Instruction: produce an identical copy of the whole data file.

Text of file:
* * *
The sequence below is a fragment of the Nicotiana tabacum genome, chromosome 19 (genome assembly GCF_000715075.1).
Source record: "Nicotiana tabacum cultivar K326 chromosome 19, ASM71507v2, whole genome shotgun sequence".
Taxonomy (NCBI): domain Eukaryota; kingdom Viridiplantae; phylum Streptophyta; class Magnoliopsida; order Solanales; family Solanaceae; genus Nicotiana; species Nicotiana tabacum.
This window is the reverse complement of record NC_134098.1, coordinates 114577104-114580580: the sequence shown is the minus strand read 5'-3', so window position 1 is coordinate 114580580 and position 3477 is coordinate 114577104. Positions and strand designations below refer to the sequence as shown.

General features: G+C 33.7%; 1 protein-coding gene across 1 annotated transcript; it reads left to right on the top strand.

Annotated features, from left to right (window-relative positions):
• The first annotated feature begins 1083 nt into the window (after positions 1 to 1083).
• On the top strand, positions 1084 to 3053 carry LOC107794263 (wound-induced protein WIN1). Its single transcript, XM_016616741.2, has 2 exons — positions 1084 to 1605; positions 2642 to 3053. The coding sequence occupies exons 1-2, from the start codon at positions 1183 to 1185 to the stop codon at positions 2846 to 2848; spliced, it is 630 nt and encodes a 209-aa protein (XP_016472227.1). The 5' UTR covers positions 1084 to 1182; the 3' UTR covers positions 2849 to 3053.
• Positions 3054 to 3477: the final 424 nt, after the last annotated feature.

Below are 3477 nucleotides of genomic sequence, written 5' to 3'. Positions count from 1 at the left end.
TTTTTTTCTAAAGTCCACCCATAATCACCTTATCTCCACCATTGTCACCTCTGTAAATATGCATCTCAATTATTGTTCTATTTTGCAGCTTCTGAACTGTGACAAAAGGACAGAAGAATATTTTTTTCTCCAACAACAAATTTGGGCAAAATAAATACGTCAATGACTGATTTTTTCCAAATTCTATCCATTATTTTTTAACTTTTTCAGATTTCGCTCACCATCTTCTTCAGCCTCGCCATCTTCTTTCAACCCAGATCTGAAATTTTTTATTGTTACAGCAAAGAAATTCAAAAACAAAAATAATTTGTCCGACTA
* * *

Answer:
The sequence below is a fragment of the Nicotiana tabacum genome, chromosome 19 (genome assembly GCF_000715075.1).
Source record: "Nicotiana tabacum cultivar K326 chromosome 19, ASM71507v2, whole genome shotgun sequence".
Taxonomy (NCBI): domain Eukaryota; kingdom Viridiplantae; phylum Streptophyta; class Magnoliopsida; order Solanales; family Solanaceae; genus Nicotiana; species Nicotiana tabacum.
This window is the reverse complement of record NC_134098.1, coordinates 114577104-114580580: the sequence shown is the minus strand read 5'-3', so window position 1 is coordinate 114580580 and position 3477 is coordinate 114577104. Positions and strand designations below refer to the sequence as shown.

General features: G+C 33.7%; 1 protein-coding gene across 1 annotated transcript; it reads left to right on the top strand.

Annotated features, from left to right (window-relative positions):
• The first annotated feature begins 1083 nt into the window (after positions 1 to 1083).
• On the top strand, positions 1084 to 3053 carry LOC107794263 (wound-induced protein WIN1). Its single transcript, XM_016616741.2, has 2 exons — positions 1084 to 1605; positions 2642 to 3053. The coding sequence occupies exons 1-2, from the start codon at positions 1183 to 1185 to the stop codon at positions 2846 to 2848; spliced, it is 630 nt and encodes a 209-aa protein (XP_016472227.1). The 5' UTR covers positions 1084 to 1182; the 3' UTR covers positions 2849 to 3053.
• Positions 3054 to 3477: the final 424 nt, after the last annotated feature.

Below are 3477 nucleotides of genomic sequence, written 5' to 3'. Positions count from 1 at the left end.
TTTTTTTCTAAAGTCCACCCATAATCACCTTATCTCCACCATTGTCACCTCTGTAAATATGCATCTCAATTATTGTTCTATTTTGCAGCTTCTGAACTGTGACAAAAGGACAGAAGAATATTTTTTTCTCCAACAACAAATTTGGGCAAAATAAATACGTCAATGACTGATTTTTTCCAAATTCTATCCATTATTTTTTAACTTTTTCAGATTTCGCTCACCATCTTCTTCAGCCTCGCCATCTTCTTTCAACCCAGATCTGAAATTTTTTATTGTTACAGCAAAGAAATTCAAAAACAAAAATAATTTGTCCGACTA